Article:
These changes to the intended use of the K7 Evaluation System, the J5 Myo-monitor, and the BNS-40 cause these devices to be adulterated under section 501(f)(1)(B) of the Act, 21 U.S.C. § 351 (f)(1)(B), because you do not have an approved application for premarket approval (PMA) in effect pursuant to section 515(a) of the Act, 21 U.S.C. § 360e(a), or an approved application for an investigational device exemption under section 520(g) of the Act, 21 U.S.C. § 360j(g). The devices are also misbranded under section 502(o) of the Act, 21 U.S.C. § 352(o), because your firm did not notify the agency of its intent to introduce the devices into commercial distribution, as required by section 510(k) of the Act, 21 U.S.C. § 360(k). For a device requiring premarket approval, the notification required by section 510(k) is deemed satisfied when a PMA is pending before the agency. [21 CFR 807.81(b)] The kind of information that your firm needs to submit in order to obtain approval or clearance for the device is described on the Internet at http://www.fda.gov/cdrh/devadvice/3122.html. FDA will evaluate the information that your firm submits and decide whether the product may be legally marketed.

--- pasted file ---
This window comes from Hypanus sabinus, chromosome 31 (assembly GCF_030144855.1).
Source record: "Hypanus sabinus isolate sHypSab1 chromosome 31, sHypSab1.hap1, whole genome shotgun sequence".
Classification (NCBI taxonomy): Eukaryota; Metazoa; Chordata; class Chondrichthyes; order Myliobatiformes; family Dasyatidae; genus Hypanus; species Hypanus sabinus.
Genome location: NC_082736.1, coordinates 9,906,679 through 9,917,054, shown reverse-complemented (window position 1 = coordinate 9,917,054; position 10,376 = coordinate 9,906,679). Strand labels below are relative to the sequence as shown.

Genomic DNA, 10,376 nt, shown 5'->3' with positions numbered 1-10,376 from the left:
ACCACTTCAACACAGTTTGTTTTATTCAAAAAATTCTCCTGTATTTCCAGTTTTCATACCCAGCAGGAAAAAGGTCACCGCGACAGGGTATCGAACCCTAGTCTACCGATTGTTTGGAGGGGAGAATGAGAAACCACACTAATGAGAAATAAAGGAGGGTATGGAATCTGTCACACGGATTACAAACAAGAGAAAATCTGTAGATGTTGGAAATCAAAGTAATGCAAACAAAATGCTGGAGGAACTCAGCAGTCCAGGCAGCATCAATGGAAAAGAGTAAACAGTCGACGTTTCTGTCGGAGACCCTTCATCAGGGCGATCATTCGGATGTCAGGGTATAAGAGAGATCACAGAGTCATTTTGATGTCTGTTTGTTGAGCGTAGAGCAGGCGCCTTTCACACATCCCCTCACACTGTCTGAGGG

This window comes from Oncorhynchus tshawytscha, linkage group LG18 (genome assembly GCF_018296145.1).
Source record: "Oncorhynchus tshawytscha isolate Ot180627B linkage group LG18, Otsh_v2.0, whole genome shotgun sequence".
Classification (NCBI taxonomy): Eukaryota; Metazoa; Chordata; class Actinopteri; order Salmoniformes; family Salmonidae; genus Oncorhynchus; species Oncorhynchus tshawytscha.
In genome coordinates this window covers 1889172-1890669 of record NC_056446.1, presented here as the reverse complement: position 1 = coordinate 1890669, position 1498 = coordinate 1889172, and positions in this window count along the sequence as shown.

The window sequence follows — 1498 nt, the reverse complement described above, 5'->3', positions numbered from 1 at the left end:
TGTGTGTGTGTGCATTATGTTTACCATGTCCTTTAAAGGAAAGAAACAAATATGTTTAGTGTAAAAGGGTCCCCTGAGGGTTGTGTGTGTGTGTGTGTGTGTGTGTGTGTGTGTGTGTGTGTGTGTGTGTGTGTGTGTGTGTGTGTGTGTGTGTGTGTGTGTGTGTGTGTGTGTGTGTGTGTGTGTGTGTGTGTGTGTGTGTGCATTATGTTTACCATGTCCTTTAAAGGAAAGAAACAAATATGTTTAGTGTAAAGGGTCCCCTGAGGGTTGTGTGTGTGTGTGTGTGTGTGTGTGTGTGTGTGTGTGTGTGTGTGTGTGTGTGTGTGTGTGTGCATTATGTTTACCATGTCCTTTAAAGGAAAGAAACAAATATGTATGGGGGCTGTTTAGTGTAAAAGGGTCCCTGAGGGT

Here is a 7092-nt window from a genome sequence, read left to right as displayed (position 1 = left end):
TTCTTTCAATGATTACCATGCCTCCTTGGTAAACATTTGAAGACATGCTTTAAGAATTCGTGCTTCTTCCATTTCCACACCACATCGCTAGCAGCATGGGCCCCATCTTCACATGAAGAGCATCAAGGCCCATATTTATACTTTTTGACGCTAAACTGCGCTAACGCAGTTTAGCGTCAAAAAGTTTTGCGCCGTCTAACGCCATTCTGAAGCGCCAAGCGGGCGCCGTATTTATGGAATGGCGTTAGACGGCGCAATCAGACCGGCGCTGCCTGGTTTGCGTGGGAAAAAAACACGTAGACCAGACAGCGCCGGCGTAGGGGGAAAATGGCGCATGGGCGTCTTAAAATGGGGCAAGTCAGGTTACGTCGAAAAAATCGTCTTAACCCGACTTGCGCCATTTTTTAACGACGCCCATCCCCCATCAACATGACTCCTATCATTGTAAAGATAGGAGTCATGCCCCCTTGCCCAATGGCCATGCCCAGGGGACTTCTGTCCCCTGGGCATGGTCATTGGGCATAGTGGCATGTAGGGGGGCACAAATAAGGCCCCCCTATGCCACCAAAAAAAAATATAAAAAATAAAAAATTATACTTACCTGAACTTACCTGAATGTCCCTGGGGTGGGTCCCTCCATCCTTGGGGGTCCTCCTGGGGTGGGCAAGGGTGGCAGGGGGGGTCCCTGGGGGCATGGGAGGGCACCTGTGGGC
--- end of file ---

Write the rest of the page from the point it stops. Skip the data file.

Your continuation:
You should take prompt action to correct the violations addressed in this letter. Failure to promptly correct these violations may result in regulatory action being initiated by the Food and Drug Administration without further notice. These actions include, but are not limited to, seizure, injunction, and/or civil money penalties. Also, federal agencies are advised of the issuance of all Warning Letters about devices so that they may take this information into account when considering the award of contracts.